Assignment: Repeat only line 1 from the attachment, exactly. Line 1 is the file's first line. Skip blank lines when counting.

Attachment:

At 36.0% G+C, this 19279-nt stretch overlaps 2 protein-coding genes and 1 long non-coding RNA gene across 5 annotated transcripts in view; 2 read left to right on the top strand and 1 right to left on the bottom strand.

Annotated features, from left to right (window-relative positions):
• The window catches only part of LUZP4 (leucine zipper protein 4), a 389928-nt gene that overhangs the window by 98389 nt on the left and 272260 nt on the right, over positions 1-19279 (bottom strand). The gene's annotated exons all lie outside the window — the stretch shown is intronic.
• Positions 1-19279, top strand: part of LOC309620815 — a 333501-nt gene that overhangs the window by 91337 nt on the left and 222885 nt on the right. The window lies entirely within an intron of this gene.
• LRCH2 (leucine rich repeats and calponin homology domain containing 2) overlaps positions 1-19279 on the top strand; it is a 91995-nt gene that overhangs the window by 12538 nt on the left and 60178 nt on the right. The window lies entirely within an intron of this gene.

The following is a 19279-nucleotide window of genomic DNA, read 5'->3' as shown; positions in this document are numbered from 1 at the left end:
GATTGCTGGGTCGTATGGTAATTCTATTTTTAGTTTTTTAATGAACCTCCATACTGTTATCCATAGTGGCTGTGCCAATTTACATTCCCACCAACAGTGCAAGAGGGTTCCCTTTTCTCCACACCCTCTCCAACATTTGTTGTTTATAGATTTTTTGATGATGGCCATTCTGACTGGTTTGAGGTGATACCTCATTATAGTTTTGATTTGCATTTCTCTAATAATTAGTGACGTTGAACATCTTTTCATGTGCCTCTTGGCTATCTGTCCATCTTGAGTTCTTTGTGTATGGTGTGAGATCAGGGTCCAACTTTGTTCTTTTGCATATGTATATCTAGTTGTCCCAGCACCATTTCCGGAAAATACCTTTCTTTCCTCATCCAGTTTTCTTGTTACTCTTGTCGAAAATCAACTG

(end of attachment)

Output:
At 36.0% G+C, this 19279-nt stretch overlaps 2 protein-coding genes and 1 long non-coding RNA gene across 5 annotated transcripts in view; 2 read left to right on the top strand and 1 right to left on the bottom strand.